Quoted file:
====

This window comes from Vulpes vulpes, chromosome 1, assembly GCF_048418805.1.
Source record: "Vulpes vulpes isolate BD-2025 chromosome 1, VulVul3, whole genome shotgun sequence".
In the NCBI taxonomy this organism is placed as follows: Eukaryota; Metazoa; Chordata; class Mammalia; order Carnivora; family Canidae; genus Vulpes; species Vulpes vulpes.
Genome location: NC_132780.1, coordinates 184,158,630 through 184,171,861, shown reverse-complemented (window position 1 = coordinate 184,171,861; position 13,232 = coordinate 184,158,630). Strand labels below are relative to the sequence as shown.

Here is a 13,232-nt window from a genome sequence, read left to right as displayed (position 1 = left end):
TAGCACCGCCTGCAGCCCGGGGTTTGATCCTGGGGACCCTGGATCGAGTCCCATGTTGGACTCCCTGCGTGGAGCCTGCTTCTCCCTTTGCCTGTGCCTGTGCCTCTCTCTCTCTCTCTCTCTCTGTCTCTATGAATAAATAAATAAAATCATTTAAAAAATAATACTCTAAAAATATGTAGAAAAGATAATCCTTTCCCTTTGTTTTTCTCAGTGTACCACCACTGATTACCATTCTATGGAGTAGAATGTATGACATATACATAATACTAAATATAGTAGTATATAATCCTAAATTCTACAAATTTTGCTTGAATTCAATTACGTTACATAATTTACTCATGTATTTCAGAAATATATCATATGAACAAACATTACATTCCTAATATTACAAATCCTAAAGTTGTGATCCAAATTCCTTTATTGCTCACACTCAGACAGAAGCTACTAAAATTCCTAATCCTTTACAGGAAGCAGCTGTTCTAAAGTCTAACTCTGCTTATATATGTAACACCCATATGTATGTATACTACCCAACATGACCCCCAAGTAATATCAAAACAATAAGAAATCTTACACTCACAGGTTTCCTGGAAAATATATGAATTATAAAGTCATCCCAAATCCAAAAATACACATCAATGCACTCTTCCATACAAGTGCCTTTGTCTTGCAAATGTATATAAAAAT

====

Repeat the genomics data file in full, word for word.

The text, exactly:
This window comes from Vulpes vulpes, chromosome 1, assembly GCF_048418805.1.
Source record: "Vulpes vulpes isolate BD-2025 chromosome 1, VulVul3, whole genome shotgun sequence".
In the NCBI taxonomy this organism is placed as follows: Eukaryota; Metazoa; Chordata; class Mammalia; order Carnivora; family Canidae; genus Vulpes; species Vulpes vulpes.
Genome location: NC_132780.1, coordinates 184,158,630 through 184,171,861, shown reverse-complemented (window position 1 = coordinate 184,171,861; position 13,232 = coordinate 184,158,630). Strand labels below are relative to the sequence as shown.

Here is a 13,232-nt window from a genome sequence, read left to right as displayed (position 1 = left end):
TAGCACCGCCTGCAGCCCGGGGTTTGATCCTGGGGACCCTGGATCGAGTCCCATGTTGGACTCCCTGCGTGGAGCCTGCTTCTCCCTTTGCCTGTGCCTGTGCCTCTCTCTCTCTCTCTCTCTCTGTCTCTATGAATAAATAAATAAAATCATTTAAAAAATAATACTCTAAAAATATGTAGAAAAGATAATCCTTTCCCTTTGTTTTTCTCAGTGTACCACCACTGATTACCATTCTATGGAGTAGAATGTATGACATATACATAATACTAAATATAGTAGTATATAATCCTAAATTCTACAAATTTTGCTTGAATTCAATTACGTTACATAATTTACTCATGTATTTCAGAAATATATCATATGAACAAACATTACATTCCTAATATTACAAATCCTAAAGTTGTGATCCAAATTCCTTTATTGCTCACACTCAGACAGAAGCTACTAAAATTCCTAATCCTTTACAGGAAGCAGCTGTTCTAAAGTCTAACTCTGCTTATATATGTAACACCCATATGTATGTATACTACCCAACATGACCCCCAAGTAATATCAAAACAATAAGAAATCTTACACTCACAGGTTTCCTGGAAAATATATGAATTATAAAGTCATCCCAAATCCAAAAATACACATCAATGCACTCTTCCATACAAGTGCCTTTGTCTTGCAAATGTATATAAAAAT